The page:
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Rosie the Riveter legacy lives on in Maryland

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BRUNSWICK, Md. (WJLA) – In the historic railroading town of Brunswick, bluebird nesting houses will soon be everywhere. They’re being installed to honor the millions of women who became 'Rosie the Riveter' during World War II.

"I got a job as a junior draftswoman," says Paula Abelow.

"I became a Red Cross volunteer nurse's aide," says Dorothy Davenport.

"I worked in industrial engineering," adds Gloria McCormick.

Meanwhile, Crena Anderson shot rivet guns.

"My muscles got so big I couldn't wear a dress or blouse with short-sleeves because I was ashamed," she says.

"We figured we were helping the war effort," explains Ruth Staples. "The men weren't there, we figured we could help out at home."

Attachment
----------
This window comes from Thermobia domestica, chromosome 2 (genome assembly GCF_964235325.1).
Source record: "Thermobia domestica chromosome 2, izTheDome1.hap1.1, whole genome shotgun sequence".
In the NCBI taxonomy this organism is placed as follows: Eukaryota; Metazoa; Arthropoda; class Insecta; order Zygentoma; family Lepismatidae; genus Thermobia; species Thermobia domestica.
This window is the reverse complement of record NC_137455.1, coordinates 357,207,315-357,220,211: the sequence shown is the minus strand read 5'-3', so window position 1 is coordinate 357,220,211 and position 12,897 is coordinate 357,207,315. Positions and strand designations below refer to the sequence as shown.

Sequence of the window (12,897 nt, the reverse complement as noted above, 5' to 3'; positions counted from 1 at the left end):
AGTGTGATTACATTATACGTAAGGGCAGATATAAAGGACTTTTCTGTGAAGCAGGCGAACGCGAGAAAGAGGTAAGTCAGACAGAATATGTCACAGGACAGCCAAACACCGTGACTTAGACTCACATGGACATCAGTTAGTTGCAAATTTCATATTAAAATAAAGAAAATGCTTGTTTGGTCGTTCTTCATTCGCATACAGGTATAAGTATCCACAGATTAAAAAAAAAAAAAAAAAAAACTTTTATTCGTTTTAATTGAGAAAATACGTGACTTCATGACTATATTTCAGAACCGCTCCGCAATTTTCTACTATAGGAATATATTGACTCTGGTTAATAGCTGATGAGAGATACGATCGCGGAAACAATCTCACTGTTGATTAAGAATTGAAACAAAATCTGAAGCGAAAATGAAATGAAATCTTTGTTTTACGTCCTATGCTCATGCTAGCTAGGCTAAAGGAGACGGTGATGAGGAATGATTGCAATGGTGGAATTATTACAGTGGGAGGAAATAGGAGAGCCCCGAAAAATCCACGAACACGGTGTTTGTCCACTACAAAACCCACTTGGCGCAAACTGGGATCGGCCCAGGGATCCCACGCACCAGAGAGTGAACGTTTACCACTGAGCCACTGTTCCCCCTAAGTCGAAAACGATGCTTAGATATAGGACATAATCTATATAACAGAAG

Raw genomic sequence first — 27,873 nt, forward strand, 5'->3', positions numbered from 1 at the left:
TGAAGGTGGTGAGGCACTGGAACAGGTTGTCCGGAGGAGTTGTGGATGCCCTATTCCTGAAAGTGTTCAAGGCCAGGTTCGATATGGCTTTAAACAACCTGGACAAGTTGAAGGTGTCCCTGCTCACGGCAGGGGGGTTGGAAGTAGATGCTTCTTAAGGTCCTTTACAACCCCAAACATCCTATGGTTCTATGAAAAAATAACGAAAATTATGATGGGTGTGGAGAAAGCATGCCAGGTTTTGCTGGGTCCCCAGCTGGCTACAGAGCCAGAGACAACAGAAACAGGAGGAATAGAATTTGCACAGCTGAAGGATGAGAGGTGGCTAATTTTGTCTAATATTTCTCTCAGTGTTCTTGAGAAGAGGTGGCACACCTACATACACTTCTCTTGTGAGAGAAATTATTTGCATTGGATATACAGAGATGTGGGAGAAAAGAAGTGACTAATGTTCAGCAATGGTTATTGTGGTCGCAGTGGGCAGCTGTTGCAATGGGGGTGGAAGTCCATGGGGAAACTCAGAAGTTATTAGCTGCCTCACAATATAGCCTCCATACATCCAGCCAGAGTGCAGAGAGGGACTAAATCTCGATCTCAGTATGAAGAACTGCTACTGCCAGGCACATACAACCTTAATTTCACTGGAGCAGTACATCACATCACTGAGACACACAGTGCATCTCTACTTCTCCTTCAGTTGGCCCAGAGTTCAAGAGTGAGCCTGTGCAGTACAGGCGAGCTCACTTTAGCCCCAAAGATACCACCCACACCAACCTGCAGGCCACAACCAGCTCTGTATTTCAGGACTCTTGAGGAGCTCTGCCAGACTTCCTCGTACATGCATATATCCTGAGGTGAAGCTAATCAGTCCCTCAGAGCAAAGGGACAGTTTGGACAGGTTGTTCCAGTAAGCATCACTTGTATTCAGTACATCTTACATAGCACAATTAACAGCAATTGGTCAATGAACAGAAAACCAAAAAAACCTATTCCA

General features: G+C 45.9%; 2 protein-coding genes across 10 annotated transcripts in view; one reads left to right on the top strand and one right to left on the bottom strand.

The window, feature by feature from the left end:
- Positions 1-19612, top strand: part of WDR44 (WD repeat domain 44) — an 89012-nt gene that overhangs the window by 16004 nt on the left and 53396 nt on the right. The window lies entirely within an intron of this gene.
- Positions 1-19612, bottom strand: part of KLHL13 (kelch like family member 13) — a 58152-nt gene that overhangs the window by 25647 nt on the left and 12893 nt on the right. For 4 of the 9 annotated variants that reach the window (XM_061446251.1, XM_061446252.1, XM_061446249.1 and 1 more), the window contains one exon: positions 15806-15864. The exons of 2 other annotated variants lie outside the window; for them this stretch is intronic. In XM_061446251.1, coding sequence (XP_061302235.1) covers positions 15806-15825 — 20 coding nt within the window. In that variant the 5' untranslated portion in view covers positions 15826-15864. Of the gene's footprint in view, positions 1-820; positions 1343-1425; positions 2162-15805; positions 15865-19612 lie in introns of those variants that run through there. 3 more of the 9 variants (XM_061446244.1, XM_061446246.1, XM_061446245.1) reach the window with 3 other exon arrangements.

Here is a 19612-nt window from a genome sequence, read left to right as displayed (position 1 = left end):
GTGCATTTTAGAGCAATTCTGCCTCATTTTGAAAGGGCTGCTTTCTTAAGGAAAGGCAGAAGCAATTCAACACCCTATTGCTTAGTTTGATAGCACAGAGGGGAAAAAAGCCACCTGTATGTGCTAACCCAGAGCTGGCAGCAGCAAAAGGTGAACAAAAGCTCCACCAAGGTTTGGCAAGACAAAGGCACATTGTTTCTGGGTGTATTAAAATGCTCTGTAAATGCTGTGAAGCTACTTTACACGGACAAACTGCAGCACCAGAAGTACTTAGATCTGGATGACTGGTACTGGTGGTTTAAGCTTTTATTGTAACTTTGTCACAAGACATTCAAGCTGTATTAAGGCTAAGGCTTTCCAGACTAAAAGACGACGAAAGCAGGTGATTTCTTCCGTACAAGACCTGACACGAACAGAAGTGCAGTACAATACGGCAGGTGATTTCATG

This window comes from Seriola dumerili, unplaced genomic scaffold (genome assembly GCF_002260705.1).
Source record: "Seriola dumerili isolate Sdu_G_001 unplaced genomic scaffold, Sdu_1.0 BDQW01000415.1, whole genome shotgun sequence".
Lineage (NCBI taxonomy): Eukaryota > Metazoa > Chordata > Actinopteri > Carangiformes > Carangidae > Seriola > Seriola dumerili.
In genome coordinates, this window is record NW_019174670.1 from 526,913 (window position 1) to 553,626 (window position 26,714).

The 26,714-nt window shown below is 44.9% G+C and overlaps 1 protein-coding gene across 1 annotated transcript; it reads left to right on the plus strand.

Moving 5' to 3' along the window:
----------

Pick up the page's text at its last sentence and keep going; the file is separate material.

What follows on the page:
The Rosies say that awareness of their contributions to the war effort has faded over time.

"Nowadays, children wouldn't know about it unless we talked about it," says Paula.

But the bluebird houses in addition to new parks and trails being built in their honor will help make sure that no one forgets.

"Of course they will die out, and it's up to us to make sure their legacy is valid and passed on to the future," says Anne Montague, Executive Director of Thanks! Plain and Simple, Inc. It's a non-profit that creates community projects to help strengthen Americans.

Montague launched the initiative. Her mother was a Rosie, and she chose to focus on bluebirds because they symbolized hope during the war. But the bluebird population is slowly disappearing – just like the Rosies.

"The bluebirds are fading and need man's help; Rosies are definitely fading and needing people's help," she says.

And although unexpected, the Rosies say this new attention is greatly appreciated.

"It makes me feel pretty proud," says Gloria.

'Rosie the Riveter' projects are underway in Maryland, Virginia, Pennsylvania, and West Virginia. The plan is to expand nationwide over the next three years.

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